The Friday Five: April 10, 2015

Friday Five : |ˈfrīdā – fīv| : On the sixth day of every week, I hit the shuffle button in iTunes and share the first five tracks and thought for each track. Sometimes there is a playlist involved, occasionally we’ll ...

EP REVIEW: Laura Joy, “Between Our Words”

Hailing from the Windy City, singer-songwriter Laura Joy offers up her sophomore effort – a five-song EP, Between Our Words.  Low-voltage, lo-fi and warm, this is a fine mixture of acoustic based pop (!) and soothing vocals.  For someone who ...

BOOK REVIEW: David Ensminger, “Mavericks Of Sound”

Mavericks of Sound: Conversations with the Artists Who Shaped Indie and Roots Music (to give it its full title), is a compendium of interviews done by music scholar David Ensminger with indie artists who inadvertently and thankfully spearheaded the “roots ...

Soul Serenade: The Cookies, “Chains”

 

The history of the Cookies goes all the way back to Brooklyn in 1954. It was there that Dorothy Jones and her cousin Beulah Robertson got together with Darlene McCrae. Robertson didn’t last long with the group however, and ...

EP REVIEW: Ohnomoon, “VVV”

This is great.  I’ll cut to the chase.  New York-based Ohnomoon release their debut EP, VVV and it’s a knockout.  Tight, melodic, familiar and combining the elements that I love from my ’80’s younger days, this band make it their ...

ALBUM REVIEW: The Splashing Pearls, ‘Tabloid Tales’

Get your aural tastebuds ready, because the Splashing Pearls are going to rearrange everything you ever thought you loved about music. This amalgamation of ukulele, steel drums and upright bass is an unlikely combo for sure, but for some reason, it ...

EP REVIEW: Sir Cadian Rhythm, ‘Self-Titled’

With a name like “Sir Cadian Rhythm,” you’d be disappointed if the members weren’t somewhat noble, right? Though they have adopted the knightly moniker, their backgrounds belie their true prowess and talent. The group consists of musical theater performers, Juilliard graduates, music ...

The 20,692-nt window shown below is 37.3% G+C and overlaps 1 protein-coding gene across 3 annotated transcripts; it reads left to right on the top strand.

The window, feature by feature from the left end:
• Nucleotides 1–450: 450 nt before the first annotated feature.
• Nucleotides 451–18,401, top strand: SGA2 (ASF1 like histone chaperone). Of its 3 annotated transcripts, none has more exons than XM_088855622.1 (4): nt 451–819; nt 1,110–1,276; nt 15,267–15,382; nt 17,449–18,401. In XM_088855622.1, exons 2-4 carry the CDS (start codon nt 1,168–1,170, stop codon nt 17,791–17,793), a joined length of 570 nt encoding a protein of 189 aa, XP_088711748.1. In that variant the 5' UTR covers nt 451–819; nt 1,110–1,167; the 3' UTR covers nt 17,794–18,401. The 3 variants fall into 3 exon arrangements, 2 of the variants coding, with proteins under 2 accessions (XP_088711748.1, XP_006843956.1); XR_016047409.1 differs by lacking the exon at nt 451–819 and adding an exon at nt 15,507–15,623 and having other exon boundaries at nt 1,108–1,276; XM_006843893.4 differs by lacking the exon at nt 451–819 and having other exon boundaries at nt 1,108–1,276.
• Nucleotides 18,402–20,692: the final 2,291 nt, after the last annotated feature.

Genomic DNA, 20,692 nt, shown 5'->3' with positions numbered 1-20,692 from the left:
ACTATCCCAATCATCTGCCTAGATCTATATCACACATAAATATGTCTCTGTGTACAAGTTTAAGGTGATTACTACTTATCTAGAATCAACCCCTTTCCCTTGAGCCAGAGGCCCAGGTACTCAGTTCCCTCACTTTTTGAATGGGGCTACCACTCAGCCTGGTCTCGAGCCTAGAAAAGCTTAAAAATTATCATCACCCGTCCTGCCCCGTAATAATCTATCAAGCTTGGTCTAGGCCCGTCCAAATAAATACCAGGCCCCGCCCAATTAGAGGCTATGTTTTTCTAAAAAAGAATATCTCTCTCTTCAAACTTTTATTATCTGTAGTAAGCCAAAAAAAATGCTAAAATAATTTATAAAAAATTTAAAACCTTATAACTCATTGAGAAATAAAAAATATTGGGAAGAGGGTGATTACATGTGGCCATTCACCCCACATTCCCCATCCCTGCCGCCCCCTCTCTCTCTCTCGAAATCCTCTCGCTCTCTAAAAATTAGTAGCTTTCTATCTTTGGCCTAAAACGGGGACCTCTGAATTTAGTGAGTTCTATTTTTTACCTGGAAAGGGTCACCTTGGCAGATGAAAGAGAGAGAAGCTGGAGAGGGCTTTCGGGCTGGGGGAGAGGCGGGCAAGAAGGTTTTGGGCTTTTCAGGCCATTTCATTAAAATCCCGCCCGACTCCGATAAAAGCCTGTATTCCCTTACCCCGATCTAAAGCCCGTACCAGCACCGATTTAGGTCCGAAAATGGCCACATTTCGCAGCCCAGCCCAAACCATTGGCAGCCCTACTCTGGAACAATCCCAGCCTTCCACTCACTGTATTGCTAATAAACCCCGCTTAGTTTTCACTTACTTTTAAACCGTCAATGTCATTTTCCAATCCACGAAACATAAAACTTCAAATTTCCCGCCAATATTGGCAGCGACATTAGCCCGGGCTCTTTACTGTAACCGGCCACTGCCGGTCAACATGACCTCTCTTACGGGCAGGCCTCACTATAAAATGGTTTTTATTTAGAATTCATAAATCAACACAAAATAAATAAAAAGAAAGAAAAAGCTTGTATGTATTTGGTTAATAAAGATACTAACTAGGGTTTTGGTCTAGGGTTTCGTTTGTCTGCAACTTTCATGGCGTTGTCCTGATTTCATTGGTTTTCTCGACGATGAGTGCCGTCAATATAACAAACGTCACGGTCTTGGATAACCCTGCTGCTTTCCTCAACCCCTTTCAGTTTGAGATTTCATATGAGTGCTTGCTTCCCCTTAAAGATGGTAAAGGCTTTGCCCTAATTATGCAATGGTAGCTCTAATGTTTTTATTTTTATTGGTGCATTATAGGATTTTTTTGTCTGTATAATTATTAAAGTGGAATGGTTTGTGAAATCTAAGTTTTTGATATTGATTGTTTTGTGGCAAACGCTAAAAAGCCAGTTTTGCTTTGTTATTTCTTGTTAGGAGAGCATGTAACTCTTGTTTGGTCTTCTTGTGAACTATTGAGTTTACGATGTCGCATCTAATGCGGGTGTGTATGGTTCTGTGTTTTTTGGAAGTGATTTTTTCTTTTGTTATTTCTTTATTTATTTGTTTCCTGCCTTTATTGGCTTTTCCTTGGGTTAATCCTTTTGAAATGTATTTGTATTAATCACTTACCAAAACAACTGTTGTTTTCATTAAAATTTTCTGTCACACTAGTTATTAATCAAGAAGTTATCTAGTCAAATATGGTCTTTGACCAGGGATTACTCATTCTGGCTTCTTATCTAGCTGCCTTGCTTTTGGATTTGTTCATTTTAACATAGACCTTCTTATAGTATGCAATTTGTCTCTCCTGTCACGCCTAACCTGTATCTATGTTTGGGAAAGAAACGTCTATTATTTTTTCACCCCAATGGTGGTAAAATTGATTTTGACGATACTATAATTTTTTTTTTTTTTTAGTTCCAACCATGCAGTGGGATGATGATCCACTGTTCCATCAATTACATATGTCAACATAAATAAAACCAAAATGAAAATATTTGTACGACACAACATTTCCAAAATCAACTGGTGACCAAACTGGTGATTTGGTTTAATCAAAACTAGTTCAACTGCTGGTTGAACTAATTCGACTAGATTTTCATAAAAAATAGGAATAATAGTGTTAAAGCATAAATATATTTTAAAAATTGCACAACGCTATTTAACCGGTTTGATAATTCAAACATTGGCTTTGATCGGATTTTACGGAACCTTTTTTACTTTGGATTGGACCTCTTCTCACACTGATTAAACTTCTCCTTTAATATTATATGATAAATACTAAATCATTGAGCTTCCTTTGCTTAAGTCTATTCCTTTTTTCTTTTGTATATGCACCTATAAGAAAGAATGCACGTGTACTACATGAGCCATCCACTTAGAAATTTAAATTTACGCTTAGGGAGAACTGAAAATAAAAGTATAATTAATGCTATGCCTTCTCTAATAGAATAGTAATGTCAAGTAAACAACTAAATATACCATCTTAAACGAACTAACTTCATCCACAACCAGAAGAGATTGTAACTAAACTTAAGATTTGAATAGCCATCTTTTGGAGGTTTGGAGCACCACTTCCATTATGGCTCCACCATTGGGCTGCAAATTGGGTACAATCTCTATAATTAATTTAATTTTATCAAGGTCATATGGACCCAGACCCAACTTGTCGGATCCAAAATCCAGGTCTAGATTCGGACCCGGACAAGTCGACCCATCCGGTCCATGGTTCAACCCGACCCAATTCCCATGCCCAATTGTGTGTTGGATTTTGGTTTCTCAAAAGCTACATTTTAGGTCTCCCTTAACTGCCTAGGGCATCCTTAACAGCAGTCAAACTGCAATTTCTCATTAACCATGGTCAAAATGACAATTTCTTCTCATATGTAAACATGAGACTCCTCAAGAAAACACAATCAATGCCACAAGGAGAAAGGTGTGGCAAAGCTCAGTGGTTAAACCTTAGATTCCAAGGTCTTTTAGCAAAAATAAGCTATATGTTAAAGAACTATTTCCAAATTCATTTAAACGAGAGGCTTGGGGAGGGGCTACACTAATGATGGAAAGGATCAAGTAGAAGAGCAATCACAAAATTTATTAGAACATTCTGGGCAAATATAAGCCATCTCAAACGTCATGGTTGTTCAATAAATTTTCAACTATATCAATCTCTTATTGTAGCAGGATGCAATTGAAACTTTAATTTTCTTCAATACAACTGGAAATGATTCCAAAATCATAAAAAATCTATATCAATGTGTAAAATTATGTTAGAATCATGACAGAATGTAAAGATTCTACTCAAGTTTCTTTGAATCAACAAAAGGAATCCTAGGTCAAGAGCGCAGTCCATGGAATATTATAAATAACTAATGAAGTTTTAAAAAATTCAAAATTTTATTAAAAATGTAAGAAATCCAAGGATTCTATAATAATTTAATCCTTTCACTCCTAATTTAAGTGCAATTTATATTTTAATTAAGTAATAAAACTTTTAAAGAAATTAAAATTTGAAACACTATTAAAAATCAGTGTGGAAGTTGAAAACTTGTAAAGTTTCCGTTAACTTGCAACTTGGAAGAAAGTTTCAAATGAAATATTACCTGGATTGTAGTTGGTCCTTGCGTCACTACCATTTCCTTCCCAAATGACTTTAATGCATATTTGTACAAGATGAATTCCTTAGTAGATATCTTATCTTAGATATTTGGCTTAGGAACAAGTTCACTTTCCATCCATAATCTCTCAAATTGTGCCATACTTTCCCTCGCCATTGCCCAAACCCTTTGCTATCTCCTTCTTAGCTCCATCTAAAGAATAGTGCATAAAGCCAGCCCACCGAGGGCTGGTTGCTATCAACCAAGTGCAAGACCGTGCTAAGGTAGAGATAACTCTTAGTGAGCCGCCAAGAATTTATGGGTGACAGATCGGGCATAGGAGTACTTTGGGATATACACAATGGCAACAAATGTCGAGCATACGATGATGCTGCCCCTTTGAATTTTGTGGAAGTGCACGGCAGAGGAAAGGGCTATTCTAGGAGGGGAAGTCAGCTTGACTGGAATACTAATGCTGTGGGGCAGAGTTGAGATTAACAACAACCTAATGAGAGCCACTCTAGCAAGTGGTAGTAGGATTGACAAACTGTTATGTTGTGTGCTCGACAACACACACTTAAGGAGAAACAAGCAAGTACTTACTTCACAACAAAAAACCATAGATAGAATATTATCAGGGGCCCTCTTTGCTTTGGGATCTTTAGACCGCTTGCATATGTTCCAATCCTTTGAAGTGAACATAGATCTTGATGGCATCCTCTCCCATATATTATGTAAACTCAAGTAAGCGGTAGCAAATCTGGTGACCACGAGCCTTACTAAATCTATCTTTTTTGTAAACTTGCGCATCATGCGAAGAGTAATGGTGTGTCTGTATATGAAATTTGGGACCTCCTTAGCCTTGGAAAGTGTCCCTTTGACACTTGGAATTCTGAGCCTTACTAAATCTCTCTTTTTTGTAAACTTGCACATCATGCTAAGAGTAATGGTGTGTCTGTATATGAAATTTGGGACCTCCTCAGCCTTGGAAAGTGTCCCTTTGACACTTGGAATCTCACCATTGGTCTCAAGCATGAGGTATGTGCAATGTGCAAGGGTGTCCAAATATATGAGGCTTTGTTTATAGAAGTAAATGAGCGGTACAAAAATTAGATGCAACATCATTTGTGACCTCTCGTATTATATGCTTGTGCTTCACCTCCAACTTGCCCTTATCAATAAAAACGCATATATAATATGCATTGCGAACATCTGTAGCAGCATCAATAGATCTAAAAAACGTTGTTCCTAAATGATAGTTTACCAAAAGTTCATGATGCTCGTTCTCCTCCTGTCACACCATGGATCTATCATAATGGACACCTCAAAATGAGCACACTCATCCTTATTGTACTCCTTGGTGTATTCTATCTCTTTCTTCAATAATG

EP REVIEW: The Shift, “7th Direction”

Six songs from this new New York-based trio and a nice find – The Shift’s 7th Direction is filled with chunky riffs, a water-tight rhythm section and melody.  Hard rock, the way it should be done.  The production is also ...

EP REVIEW: Return for Refund, ‘Self-Titled’

In the tradition of great, grunge-tinged, guitar-driven rock comes Return for Refund, preaching the gospel of that timeless, Southern-fried anthemic noise that’s almost as American as apple pie and baseball. But, hold on to your ears, people; these masquerading musicians are Canadian, ...

ALBUM REVIEW: Rachel Garlin, “Wink At July”

It’s only fitting that a former schoolteacher could write so eloquently and with a sense of poetic finesse.  Thus, Rachel Garland delivers these kinds of lyrics on her new – and equally warm and tuneful – album, Wink At July.  ...

VIDEO PREMIERE: Saint James Band, “Always Be With You”

Some musicians are destined for their craft; some are pre-destined. For George Castrinos of the Saint James Band, his penchant for guitar was almost mystical. “When I was a kid my guitar was my higher power,” he says, “and when I would ...

A Fan’s Notes: Brian Wilson, “No Pier Pressure”

There are some people who think that Brian Wilson should be graded on a curve. Personally, I find that insulting, and I suspect that he would too. While artists may be proud of their legacies, the best of them want an ...